Monday, 24 August 2015 08:00

LPP: answering a different call

While it’s too early to declare Ontario’s English- and French-language Law Practice Program an overnight success after just one year, it’s interesting to consider its successes and breakthroughs, and acknowledge it’s a program many law grads might have benefited from in the past — perhaps more so than from traditional articling.
Published in Issue Archive
b_150_0_16777215_00___images_stories_01-CANADIANLawyer_2015_July_TheFoundersStatue.jpgAlong the north bank of the South Saskatchewan River sits a bronze statue of a preacher and a chief gazing across the river looking at what is today the southeast side of Saskatoon. The monument marks the spot — according to the city’s history — of a meeting in August 1882 between the Dakota Sioux Chief Whitecap and Saskatoon’s founding father John Lake.
Published in Features
Monday, 15 June 2015 08:00

Neither apples nor oranges are working

b_150_0_16777215_00___images_stories_01-4STUDENTS_Standard_photos_Matt-Hopkins.jpgThe 2014-15 licensing year was marked by robust debate around the future of articling in Ontario as the Law Society of Upper Canada rolled out its three-year pilot project known as the Law Practice Program.
Published in Latest News
Monday, 01 June 2015 08:00

Retirement: Dare to dream

Illustration: Kyle Reed
Illustration: Kyle Reed
Lawyer Norm Keith is 58 and laughs hard when asked about his readiness for retirement. “There’s an old adage that most good lawyers live well, work hard, and die poor,” he says, referencing the quote from American lawyer and statesman, Daniel Webster. “Many probably spend a little more money than they need to, for appearances sake, or life enjoyment or because they’re not thinking and planning ahead. As a partner in a law firm you probably think you should be living better than you are and for some that means going into debt,” says Keith.
Monday, 04 May 2015 08:01

What's next?

b_150_0_16777215_00___images_stories_01-CANADIANLawyer_2015_May_CL_May_2015_cover.jpgLaw firms are broken.

For the profession’s long-term survival, the structure of the traditional partnership — and the traditional partner and law firm management mindset that goes along with that — need to be unpended. Call it NewLaw, call it LeanLaw, call it anything but the same old, same old.
b_150_0_16777215_00___images_stories_01-CANADIANLawyer_Columnists_Kristal-Bayes.jpgOne is the loneliest number — particularly when you are sitting at your desk, eyes glazed over, reviewing a new assignment you are unsure how to tackle. Luckily, we’re not alone — despite how the practice of law may feel sometimes.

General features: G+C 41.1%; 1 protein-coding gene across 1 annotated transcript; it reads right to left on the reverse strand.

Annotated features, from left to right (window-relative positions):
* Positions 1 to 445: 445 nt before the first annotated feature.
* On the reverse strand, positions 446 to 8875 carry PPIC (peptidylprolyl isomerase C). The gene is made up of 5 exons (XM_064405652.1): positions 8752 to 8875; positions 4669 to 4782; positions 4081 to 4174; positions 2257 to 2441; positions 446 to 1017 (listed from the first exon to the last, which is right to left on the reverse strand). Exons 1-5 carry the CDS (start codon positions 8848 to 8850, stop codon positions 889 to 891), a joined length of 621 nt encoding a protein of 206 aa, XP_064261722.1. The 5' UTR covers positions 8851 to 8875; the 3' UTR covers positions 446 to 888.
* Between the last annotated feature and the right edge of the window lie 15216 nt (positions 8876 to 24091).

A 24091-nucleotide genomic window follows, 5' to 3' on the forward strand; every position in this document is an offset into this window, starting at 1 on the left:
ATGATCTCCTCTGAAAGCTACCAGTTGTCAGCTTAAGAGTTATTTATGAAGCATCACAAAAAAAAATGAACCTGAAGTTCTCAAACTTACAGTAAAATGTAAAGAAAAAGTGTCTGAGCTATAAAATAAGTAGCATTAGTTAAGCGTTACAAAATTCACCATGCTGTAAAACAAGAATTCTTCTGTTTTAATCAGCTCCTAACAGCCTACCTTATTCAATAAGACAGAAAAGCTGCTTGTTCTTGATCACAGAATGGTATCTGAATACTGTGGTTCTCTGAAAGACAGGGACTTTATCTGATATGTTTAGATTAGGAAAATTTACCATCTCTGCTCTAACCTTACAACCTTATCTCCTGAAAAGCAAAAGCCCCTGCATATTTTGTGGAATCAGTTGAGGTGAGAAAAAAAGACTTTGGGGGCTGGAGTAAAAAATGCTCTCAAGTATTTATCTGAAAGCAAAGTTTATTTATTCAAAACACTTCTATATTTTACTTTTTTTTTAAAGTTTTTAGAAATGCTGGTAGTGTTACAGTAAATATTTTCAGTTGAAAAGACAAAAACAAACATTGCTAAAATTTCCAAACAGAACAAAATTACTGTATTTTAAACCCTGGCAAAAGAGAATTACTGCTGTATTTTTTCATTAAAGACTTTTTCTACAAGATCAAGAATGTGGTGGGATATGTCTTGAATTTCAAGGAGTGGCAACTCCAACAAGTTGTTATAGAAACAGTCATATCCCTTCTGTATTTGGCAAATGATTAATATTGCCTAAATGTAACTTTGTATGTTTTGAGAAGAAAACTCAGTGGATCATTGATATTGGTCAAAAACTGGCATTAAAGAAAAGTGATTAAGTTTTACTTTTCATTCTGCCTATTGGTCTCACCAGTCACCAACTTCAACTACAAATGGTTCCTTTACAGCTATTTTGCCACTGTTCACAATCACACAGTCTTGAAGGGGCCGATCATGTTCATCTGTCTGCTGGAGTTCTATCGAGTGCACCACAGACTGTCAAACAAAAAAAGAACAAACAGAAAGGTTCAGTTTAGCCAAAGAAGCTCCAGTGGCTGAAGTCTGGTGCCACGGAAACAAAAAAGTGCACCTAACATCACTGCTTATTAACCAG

Published in Web exclusive content
b_150_0_16777215_00___images_stories_01-CANADIANLawyer_2015_April_St.Johns.jpgLawyers who have not visited St. John’s, NL, in some time will find the view from historic Signal Hill reassuringly familiar. The multi-coloured houses, reminiscent of the painted ladies in San Francisco but distinctively East Coast, continue to dot the landscape. The salt tang from the harbour still lingers in the air, and the pubs that line Duckworth Street, as always, invite you in with infectious laughter.
Published in City Reports
Monday, 06 April 2015 08:00

Size matters for KM

b_150_0_16777215_00___images_stories_01-CANADIANLawyer_2015_April_Tech.jpgKnowledge management at law firms is about externalizing the knowledge held in lawyers’ heads. Because we can’t remember everything and everyone, we need to tap into a centralized system or repository as extensions of our brains. Think of Google. Most of us now outsource to Google some of our thinking selves — which grapes go into a Bordeaux blend? In fact, our smartphones now act as personal knowledge management devices or memory banks — people’s phone numbers, birthdays, meeting start times, to-do lists, and even interesting articles saved for future use.
Formal KM departments attempt to do this but on a much bigger scale.
Published in Commentary
b_150_0_16777215_00___images_stories_01-CANADIANLawyer_Standard_photos_Ralph-Baxter.jpgFor some time I have been troubled by the potential conflict of interest that hours-based billing causes between the lawyer and the client. The more I focus on it, the more profound the problem appears.
Published in Web exclusive content
Monday, 02 March 2015 08:00

Winnipeg: holding steady

b_150_0_16777215_00___images_stories_01-CANADIANLawyer_2015_March_file_644.jpgOn a brisk winter morning, with the temperature a mere -20 C and rising, senior litigator Dave Hill had his day and evening mapped out, including a way to beat the elements. After a full day of work, he planned to use the enclosed downtown Skywalk, to walk from his office on Main Street to the nearby MTS Centre to watch the Winnipeg Jets play that night. “I wish we had more tickets,” says Hill, as the arena for the NHL hockey team is routinely sold out.
Published in City Reports
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